When you practice good recovery habits, it's like putting money back into your bank account. A stretching and foam rolling session, stringing several nights of good sleep in a row, and practicing good nutrition habits all put money into your body's savings account, for you to spend later on.
This is what makes periodic unload (or deload) weeks in your program SO important—not only for replenishing your body's savings account, but also for continuing to see training progress down the road. In this way, you earn interest on your savings, which gives you MORE money to spend on expensive training in the future.
Because when it comes to training—and here's the part when "sweat equity" thinking really breaks down—it's always about quality. While quantity is important (you won't increase your strength unless you lift heavier loads or higher volumes, for example), it's the quality of each training session that makes a physiological impact. And to have a high-quality session, you've got to be intentional and strategic about what you want to accomplish.
Strategic + Intentional Spending
Sometimes a workout isn't supposed to be hard. Sometimes what you need to accomplish strategically during a training session isn't "expensive" on the body. It all depends on the intention of the session.
If your next session is intended to facilitate a full recovery for a workout later in the week, you can strategically spend your body's resources on a less-taxing, less-expensive session (like a 45-minute walk). Other sessions might require a bit more currency to complete, like a hypertrophy workout or high-volume conditioning session. What being strategic does—and in our analogy we'd call this being smart with your money—is ensure you're allocating enough resources so that when it's time to go hard, you've got enough in the bank to go really hard.
In this way, recovery actually enables you to train HARDER in your more expensive training session—making them even more effective at producing training adaptations.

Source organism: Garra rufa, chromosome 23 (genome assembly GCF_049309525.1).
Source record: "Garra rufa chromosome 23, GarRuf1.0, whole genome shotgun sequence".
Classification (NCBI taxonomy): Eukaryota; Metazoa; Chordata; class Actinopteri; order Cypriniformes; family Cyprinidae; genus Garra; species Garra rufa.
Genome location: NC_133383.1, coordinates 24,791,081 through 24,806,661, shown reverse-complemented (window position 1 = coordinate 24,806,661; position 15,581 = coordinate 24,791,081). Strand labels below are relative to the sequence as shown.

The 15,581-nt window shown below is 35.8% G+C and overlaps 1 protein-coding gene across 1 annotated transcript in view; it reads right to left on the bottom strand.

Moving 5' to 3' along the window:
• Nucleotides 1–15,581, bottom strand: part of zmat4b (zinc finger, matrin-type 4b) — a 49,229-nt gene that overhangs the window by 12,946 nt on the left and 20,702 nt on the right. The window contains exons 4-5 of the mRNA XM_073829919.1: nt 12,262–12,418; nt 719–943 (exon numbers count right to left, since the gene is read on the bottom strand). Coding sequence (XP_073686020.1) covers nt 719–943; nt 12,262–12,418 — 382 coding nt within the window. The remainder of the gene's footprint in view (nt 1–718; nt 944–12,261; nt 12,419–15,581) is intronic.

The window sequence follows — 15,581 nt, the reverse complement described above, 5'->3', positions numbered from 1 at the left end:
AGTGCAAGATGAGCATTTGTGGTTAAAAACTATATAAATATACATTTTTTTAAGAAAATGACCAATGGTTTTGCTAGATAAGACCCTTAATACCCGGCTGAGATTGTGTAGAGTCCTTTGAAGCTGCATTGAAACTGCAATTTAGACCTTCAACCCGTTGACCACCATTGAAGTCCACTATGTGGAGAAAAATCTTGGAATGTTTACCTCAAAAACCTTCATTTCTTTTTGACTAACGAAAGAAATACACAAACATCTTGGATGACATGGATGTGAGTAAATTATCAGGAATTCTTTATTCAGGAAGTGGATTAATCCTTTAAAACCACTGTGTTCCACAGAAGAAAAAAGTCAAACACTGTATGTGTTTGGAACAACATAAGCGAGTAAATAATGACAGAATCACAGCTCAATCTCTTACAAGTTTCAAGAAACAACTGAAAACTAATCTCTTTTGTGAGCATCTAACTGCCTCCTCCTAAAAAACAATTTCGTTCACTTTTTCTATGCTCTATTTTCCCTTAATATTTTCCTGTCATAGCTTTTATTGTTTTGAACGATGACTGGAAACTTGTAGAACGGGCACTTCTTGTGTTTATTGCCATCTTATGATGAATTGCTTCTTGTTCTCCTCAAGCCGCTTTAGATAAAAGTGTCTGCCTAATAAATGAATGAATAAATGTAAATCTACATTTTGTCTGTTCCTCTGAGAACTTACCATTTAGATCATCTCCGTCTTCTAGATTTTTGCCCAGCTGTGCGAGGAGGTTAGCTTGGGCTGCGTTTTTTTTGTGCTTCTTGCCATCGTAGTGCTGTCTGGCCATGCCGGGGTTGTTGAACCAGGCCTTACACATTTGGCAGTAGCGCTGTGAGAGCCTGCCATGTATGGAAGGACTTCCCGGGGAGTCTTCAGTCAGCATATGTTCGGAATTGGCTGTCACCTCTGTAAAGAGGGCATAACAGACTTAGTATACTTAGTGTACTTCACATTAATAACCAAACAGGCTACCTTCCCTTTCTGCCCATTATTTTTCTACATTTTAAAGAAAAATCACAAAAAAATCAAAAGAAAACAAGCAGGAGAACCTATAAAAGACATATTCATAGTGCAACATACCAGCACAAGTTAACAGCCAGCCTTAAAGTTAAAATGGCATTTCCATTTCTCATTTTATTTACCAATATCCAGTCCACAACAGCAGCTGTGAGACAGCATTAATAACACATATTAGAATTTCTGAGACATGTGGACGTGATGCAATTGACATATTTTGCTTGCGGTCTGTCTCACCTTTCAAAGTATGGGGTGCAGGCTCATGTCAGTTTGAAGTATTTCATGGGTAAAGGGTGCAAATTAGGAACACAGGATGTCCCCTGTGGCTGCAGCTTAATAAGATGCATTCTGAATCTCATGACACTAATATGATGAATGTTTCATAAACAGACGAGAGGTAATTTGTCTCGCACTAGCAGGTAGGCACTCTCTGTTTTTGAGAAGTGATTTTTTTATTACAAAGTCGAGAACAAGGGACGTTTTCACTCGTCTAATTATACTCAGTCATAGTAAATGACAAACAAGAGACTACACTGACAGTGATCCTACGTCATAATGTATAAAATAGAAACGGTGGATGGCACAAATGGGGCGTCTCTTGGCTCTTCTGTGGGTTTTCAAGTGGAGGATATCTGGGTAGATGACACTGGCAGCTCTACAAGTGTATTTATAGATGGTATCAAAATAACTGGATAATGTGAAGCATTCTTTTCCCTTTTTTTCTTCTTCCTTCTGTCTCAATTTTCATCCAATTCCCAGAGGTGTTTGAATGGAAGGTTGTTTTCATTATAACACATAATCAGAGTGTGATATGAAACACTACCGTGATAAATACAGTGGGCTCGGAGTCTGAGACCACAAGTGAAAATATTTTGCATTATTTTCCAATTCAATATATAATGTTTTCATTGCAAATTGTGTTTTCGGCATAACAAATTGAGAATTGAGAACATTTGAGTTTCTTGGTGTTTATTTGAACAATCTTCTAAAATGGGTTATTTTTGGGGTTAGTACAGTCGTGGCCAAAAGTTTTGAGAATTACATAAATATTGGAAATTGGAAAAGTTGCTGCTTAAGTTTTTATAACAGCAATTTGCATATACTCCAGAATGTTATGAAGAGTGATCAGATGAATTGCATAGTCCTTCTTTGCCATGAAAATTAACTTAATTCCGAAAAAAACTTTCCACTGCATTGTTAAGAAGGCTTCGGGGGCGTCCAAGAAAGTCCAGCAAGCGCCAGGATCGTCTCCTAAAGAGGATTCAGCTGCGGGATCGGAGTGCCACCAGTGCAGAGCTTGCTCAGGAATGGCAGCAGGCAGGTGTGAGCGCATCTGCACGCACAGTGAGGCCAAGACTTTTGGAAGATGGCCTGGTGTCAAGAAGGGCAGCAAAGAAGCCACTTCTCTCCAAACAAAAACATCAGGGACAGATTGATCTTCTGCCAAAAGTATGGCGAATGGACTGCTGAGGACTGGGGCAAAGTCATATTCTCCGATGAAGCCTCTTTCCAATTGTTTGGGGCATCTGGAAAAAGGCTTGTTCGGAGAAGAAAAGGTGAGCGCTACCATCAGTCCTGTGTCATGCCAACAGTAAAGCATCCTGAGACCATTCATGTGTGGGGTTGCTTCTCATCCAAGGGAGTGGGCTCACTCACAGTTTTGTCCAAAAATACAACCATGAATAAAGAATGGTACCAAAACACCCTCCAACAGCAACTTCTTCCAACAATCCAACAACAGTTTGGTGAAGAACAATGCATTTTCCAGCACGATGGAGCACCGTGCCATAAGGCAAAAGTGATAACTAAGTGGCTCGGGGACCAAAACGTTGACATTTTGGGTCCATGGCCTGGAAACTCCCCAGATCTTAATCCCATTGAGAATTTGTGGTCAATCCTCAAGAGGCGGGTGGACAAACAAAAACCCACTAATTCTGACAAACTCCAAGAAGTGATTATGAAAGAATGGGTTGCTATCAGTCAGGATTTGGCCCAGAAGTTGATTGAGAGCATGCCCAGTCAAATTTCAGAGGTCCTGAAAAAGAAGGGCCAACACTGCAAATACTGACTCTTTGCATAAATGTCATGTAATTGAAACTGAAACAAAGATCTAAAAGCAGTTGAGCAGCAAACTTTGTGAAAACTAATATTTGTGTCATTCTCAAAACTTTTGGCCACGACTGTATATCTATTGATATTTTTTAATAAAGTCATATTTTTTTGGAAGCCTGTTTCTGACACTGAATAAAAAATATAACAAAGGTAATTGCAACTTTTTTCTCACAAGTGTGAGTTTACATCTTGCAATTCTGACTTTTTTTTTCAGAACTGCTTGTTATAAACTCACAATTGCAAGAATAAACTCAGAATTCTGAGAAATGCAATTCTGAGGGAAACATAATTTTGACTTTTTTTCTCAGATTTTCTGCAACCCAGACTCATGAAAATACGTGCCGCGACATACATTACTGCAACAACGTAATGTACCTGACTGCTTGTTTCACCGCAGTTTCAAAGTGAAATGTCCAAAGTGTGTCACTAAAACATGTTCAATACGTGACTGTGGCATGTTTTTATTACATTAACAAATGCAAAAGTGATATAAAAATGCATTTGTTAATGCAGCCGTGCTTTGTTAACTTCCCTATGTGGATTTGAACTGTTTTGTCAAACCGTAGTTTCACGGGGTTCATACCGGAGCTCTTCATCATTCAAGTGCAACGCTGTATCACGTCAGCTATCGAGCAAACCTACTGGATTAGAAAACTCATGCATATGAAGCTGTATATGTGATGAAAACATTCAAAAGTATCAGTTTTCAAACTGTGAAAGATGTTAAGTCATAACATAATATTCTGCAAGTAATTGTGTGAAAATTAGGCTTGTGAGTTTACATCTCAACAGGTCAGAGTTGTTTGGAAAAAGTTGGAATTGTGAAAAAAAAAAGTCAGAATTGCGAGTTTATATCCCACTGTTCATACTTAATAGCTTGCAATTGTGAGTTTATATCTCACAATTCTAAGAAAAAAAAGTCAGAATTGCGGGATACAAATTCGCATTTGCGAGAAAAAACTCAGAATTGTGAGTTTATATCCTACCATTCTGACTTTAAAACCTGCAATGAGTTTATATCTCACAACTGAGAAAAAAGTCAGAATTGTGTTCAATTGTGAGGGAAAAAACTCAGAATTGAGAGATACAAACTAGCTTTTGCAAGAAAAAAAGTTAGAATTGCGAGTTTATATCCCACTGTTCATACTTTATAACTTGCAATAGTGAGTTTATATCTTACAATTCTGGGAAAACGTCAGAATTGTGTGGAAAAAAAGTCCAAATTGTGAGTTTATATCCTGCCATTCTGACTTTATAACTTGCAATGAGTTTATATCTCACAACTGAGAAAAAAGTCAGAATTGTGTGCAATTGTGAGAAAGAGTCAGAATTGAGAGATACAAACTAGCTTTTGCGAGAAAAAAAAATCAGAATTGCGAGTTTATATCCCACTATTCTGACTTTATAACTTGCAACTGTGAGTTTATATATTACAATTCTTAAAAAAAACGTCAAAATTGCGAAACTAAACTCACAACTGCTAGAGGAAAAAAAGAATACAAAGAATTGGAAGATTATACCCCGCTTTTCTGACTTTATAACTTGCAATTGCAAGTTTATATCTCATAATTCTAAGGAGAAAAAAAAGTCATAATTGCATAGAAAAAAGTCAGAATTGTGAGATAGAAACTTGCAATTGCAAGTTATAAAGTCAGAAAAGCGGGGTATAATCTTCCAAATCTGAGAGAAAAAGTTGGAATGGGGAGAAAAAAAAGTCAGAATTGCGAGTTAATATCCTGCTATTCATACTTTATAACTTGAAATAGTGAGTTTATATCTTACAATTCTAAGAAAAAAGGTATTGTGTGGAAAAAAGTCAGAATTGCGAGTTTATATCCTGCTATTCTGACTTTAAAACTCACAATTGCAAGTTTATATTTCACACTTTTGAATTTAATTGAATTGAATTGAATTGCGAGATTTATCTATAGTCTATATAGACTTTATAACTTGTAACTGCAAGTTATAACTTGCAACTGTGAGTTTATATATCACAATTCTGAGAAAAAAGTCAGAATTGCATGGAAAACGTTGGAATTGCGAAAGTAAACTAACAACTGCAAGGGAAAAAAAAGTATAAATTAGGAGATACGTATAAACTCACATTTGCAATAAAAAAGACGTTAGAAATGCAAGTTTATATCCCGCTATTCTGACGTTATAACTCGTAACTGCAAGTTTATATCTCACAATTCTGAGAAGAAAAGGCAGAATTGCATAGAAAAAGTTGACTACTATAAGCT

How to Help Your Athletes Get It
Coaches, it our job to understand the intention behind each and every workout so can communicate it to our athletes. And since every workout should be part of a greater long-term plan for athletic development, we must be able to help athletes understand when to go hard (spend a lot) and when to go easy (save up for later).
This can be as simple as telling your athletes whether an upcoming workout will be "expensive" or not. If you know you've got a heavy squat day planned for Monday, let them know the week before to "save up" for Monday's expenditures. If you've got a recovery session planned, like an aerobic capacity conditioning workout, let your athletes know that by NOT going as hard as possible they are "saving up" their body's resources for a harder workout, earning the right to spend more currency on something more expensive.
Athletes sometimes need help learning how to regulate their competitive drive. By framing each workout in context for your athletes, you'll help them understand not only how to self-regulate, but also the importance of long-term goals over short-term gratification. Because while it may be satisfying to end each workout in a puddle of sweat, at the end of the day, athletes need to have their eyes on the longer-term prize: achieving better athletic performance when it matters most.
And hey, as a bonus, they might end up learning something about financial planning in the process!
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Learn more about Christye and read her other posts | @CoachChristye